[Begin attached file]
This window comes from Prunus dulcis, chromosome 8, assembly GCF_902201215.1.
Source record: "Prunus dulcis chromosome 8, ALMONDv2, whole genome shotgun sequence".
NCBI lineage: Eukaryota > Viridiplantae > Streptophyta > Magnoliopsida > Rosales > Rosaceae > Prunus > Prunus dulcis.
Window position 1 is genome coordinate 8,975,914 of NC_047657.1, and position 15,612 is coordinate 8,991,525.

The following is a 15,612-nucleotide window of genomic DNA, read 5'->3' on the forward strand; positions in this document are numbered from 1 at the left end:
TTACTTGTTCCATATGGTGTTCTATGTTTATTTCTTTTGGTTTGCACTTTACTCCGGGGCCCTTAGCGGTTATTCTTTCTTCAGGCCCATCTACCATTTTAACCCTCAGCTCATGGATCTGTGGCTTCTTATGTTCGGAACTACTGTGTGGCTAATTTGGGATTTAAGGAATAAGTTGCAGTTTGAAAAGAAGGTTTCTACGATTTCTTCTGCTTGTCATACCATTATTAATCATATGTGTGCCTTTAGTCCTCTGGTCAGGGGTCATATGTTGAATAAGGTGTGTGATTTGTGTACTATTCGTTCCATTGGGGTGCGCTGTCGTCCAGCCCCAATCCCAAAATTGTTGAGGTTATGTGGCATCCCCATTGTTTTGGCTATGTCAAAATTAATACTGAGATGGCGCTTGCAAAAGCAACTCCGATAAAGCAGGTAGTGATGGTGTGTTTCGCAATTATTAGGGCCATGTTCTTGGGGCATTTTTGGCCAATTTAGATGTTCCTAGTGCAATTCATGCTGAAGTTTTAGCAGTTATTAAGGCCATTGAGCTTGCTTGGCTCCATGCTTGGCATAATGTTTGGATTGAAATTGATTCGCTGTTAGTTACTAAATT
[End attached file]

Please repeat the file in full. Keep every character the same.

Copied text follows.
This window comes from Prunus dulcis, chromosome 8, assembly GCF_902201215.1.
Source record: "Prunus dulcis chromosome 8, ALMONDv2, whole genome shotgun sequence".
NCBI lineage: Eukaryota > Viridiplantae > Streptophyta > Magnoliopsida > Rosales > Rosaceae > Prunus > Prunus dulcis.
Window position 1 is genome coordinate 8,975,914 of NC_047657.1, and position 15,612 is coordinate 8,991,525.

The following is a 15,612-nucleotide window of genomic DNA, read 5'->3' on the forward strand; positions in this document are numbered from 1 at the left end:
TTACTTGTTCCATATGGTGTTCTATGTTTATTTCTTTTGGTTTGCACTTTACTCCGGGGCCCTTAGCGGTTATTCTTTCTTCAGGCCCATCTACCATTTTAACCCTCAGCTCATGGATCTGTGGCTTCTTATGTTCGGAACTACTGTGTGGCTAATTTGGGATTTAAGGAATAAGTTGCAGTTTGAAAAGAAGGTTTCTACGATTTCTTCTGCTTGTCATACCATTATTAATCATATGTGTGCCTTTAGTCCTCTGGTCAGGGGTCATATGTTGAATAAGGTGTGTGATTTGTGTACTATTCGTTCCATTGGGGTGCGCTGTCGTCCAGCCCCAATCCCAAAATTGTTGAGGTTATGTGGCATCCCCATTGTTTTGGCTATGTCAAAATTAATACTGAGATGGCGCTTGCAAAAGCAACTCCGATAAAGCAGGTAGTGATGGTGTGTTTCGCAATTATTAGGGCCATGTTCTTGGGGCATTTTTGGCCAATTTAGATGTTCCTAGTGCAATTCATGCTGAAGTTTTAGCAGTTATTAAGGCCATTGAGCTTGCTTGGCTCCATGCTTGGCATAATGTTTGGATTGAAATTGATTCGCTGTTAGTTACTAAATT